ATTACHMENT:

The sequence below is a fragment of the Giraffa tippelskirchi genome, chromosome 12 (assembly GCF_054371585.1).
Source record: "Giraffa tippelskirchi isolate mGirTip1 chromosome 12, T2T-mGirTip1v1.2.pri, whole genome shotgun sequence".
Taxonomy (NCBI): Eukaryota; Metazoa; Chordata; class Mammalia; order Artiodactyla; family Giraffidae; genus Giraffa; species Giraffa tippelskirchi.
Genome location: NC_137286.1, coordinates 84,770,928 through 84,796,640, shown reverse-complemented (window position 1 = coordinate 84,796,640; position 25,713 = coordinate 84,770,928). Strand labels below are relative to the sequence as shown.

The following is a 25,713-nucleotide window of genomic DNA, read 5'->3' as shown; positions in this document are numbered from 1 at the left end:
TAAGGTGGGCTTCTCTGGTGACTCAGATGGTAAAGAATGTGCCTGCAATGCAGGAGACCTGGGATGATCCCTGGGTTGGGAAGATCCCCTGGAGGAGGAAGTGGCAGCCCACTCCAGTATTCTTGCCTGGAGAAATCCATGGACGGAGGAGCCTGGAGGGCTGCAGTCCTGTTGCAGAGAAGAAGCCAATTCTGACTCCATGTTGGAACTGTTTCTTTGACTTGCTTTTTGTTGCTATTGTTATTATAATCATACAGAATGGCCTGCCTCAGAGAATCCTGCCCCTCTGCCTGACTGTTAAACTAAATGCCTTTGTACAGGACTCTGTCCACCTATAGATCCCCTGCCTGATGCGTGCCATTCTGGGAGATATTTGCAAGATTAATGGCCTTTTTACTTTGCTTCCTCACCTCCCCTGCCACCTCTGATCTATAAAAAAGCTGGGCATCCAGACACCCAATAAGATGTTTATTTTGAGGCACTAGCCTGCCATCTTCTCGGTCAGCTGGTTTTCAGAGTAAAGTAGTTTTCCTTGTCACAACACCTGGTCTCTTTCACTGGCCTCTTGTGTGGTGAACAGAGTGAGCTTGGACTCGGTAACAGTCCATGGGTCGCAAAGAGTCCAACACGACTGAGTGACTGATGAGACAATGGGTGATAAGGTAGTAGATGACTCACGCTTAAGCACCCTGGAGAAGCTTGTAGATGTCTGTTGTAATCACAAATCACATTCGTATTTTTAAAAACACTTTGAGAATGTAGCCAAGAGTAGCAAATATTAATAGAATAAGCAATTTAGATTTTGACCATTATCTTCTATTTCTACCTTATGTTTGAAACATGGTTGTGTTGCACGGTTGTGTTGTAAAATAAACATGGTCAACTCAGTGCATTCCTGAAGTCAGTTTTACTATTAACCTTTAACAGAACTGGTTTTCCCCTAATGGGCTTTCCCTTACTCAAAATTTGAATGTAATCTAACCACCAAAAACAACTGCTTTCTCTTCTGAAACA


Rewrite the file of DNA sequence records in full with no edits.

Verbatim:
The sequence below is a fragment of the Giraffa tippelskirchi genome, chromosome 12 (assembly GCF_054371585.1).
Source record: "Giraffa tippelskirchi isolate mGirTip1 chromosome 12, T2T-mGirTip1v1.2.pri, whole genome shotgun sequence".
Taxonomy (NCBI): Eukaryota; Metazoa; Chordata; class Mammalia; order Artiodactyla; family Giraffidae; genus Giraffa; species Giraffa tippelskirchi.
Genome location: NC_137286.1, coordinates 84,770,928 through 84,796,640, shown reverse-complemented (window position 1 = coordinate 84,796,640; position 25,713 = coordinate 84,770,928). Strand labels below are relative to the sequence as shown.

The following is a 25,713-nucleotide window of genomic DNA, read 5'->3' as shown; positions in this document are numbered from 1 at the left end:
TAAGGTGGGCTTCTCTGGTGACTCAGATGGTAAAGAATGTGCCTGCAATGCAGGAGACCTGGGATGATCCCTGGGTTGGGAAGATCCCCTGGAGGAGGAAGTGGCAGCCCACTCCAGTATTCTTGCCTGGAGAAATCCATGGACGGAGGAGCCTGGAGGGCTGCAGTCCTGTTGCAGAGAAGAAGCCAATTCTGACTCCATGTTGGAACTGTTTCTTTGACTTGCTTTTTGTTGCTATTGTTATTATAATCATACAGAATGGCCTGCCTCAGAGAATCCTGCCCCTCTGCCTGACTGTTAAACTAAATGCCTTTGTACAGGACTCTGTCCACCTATAGATCCCCTGCCTGATGCGTGCCATTCTGGGAGATATTTGCAAGATTAATGGCCTTTTTACTTTGCTTCCTCACCTCCCCTGCCACCTCTGATCTATAAAAAAGCTGGGCATCCAGACACCCAATAAGATGTTTATTTTGAGGCACTAGCCTGCCATCTTCTCGGTCAGCTGGTTTTCAGAGTAAAGTAGTTTTCCTTGTCACAACACCTGGTCTCTTTCACTGGCCTCTTGTGTGGTGAACAGAGTGAGCTTGGACTCGGTAACAGTCCATGGGTCGCAAAGAGTCCAACACGACTGAGTGACTGATGAGACAATGGGTGATAAGGTAGTAGATGACTCACGCTTAAGCACCCTGGAGAAGCTTGTAGATGTCTGTTGTAATCACAAATCACATTCGTATTTTTAAAAACACTTTGAGAATGTAGCCAAGAGTAGCAAATATTAATAGAATAAGCAATTTAGATTTTGACCATTATCTTCTATTTCTACCTTATGTTTGAAACATGGTTGTGTTGCACGGTTGTGTTGTAAAATAAACATGGTCAACTCAGTGCATTCCTGAAGTCAGTTTTACTATTAACCTTTAACAGAACTGGTTTTCCCCTAATGGGCTTTCCCTTACTCAAAATTTGAATGTAATCTAACCACCAAAAACAACTGCTTTCTCTTCTGAAACA